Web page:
In the Reggio Emilia approach, Loris Malaguzzi reconceptualized the notion of the learning child and of education. He started by challenging and rethinking the very notion of what education is for, placing the child at the heart of leaning, so child-led learning represents the foundation of this local cultural project.
Educators in Reggio Emilia question knowledge constantly and reflect on the way it is organized.
Therefore, diversity is celebrated, and school becomes a place of sharing and exchanging.
Children are valued and their rights are respected, including their right to learn in different ways. Reggio Emilia offers children an active role in constructing knowledge and to create endless possibilities. Teachers are reflective practitioners and shape the environment to be conducive to learning.
There is no formal curriculum, but rather an emergent one, influenced by dialogue with children, parents and teachers.
Child-led learning means that teachers engage in a pedagogy of listening that constantly reshapes the learning environment, as teachers observe children’s play episodes, interests and abilities to guide their next steps of curricula provision.
In these alternative models of education, practitioners believe in the importance of choice. Play is such a form of participation and choice through which children express their autonomy, allowing them to exercise power and control, thus focusing on empowering the learner.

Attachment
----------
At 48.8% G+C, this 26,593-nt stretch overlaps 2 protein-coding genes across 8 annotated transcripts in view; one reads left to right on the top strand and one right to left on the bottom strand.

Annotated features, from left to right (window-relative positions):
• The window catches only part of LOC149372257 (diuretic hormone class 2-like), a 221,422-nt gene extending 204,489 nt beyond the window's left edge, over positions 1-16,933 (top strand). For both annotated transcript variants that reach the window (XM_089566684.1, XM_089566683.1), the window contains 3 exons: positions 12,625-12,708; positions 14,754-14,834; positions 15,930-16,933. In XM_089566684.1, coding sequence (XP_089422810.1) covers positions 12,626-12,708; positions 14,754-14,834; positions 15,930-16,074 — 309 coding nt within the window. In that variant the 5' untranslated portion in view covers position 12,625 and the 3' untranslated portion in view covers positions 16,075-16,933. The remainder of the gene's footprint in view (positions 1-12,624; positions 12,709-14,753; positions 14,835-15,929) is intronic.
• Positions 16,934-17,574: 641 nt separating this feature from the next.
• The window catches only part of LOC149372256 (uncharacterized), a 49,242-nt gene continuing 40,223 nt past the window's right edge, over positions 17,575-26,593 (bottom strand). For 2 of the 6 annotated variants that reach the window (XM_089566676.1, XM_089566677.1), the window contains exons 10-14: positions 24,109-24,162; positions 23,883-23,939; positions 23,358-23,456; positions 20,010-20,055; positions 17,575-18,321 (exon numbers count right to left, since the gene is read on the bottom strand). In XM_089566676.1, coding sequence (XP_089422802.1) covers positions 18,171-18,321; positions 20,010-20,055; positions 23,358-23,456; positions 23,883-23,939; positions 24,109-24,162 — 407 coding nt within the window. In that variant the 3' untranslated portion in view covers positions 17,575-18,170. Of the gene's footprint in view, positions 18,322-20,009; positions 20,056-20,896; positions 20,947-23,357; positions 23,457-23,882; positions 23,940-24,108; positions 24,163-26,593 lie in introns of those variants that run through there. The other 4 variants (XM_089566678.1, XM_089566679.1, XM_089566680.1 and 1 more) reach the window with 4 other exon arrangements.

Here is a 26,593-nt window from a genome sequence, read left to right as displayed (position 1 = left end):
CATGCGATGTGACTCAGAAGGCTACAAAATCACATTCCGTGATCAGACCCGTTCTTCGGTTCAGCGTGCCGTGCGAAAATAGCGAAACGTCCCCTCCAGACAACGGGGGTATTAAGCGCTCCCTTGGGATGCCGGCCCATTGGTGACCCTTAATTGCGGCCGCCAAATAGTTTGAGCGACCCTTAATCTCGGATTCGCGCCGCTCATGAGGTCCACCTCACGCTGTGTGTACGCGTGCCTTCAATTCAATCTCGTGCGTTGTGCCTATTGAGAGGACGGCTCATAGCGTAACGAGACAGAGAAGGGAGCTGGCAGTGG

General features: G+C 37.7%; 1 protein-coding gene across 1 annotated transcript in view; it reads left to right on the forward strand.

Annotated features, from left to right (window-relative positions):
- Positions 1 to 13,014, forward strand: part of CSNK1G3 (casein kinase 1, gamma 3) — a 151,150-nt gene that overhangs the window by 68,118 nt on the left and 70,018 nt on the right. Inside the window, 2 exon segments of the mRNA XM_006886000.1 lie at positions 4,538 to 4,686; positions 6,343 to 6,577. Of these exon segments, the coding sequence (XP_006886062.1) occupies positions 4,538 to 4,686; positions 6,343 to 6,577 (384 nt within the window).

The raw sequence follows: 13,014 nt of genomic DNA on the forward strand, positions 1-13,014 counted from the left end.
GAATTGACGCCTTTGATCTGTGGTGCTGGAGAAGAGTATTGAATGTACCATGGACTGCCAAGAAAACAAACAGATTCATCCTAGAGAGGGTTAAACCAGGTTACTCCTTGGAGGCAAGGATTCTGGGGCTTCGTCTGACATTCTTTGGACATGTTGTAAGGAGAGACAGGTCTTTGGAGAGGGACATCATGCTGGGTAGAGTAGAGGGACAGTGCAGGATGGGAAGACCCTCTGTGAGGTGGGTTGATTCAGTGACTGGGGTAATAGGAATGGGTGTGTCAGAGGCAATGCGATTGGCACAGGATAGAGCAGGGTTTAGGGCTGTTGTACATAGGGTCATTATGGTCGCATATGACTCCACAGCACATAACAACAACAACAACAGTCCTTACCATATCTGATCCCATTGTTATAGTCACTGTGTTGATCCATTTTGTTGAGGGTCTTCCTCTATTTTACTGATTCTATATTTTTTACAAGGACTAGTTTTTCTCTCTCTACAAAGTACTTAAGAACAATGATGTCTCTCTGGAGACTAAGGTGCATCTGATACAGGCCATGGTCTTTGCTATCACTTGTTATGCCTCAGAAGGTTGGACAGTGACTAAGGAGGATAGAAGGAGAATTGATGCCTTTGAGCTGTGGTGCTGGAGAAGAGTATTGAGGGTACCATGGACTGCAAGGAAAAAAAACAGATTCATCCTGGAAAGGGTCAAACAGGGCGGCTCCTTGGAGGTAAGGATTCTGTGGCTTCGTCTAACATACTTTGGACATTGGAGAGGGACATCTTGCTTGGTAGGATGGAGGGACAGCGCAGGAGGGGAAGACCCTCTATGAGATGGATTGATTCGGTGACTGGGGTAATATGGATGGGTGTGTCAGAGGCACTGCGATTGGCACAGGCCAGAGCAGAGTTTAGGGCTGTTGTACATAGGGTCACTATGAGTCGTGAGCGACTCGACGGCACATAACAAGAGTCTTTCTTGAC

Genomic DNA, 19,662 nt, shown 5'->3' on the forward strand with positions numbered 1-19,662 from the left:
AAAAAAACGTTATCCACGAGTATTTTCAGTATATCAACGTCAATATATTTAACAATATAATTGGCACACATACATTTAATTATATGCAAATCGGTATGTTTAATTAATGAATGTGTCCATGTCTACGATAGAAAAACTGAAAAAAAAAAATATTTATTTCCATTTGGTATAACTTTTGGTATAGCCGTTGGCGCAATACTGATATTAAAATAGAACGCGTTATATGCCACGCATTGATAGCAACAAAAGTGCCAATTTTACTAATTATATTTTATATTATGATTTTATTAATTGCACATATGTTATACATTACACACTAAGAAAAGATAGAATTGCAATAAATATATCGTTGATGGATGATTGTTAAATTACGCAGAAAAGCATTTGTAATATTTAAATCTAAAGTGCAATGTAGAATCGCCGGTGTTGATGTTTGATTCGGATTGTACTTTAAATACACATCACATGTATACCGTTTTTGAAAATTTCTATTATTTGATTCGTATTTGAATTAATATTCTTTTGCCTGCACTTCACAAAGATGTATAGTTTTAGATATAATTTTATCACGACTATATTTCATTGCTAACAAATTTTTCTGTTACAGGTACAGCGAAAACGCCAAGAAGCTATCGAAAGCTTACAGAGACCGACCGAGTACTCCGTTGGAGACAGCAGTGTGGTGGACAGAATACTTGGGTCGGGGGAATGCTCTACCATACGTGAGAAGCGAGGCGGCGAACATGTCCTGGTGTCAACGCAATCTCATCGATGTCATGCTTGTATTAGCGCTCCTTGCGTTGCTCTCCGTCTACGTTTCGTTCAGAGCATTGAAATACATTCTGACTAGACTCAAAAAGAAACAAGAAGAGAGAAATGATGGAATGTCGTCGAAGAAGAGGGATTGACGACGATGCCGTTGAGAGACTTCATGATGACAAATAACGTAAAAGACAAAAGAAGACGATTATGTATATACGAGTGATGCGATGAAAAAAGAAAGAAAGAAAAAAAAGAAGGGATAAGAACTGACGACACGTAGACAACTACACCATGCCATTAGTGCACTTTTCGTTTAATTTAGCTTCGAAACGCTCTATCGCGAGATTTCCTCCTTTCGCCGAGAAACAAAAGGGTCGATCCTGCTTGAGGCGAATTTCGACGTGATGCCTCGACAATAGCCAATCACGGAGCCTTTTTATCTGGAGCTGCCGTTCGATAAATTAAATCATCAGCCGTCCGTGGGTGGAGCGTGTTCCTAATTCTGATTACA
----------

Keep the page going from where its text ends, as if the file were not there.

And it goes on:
Practitioners in Reggio Emilia hold a holistic view of the child, seen as ‘rich in potential, strong, powerful and competent’ (Malaguzzi, 1993:10), whose opinions and interests are taken into consideration.
The Importance of empowering the learner through child-led learning
When teachers help children becoming agentic, students become empowered learners who are given the right to voice their interests, cultural identities and concepts of the world. These inclusive approaches make all children’s learning visible through democratic participation: the ethics of everybody is at its core.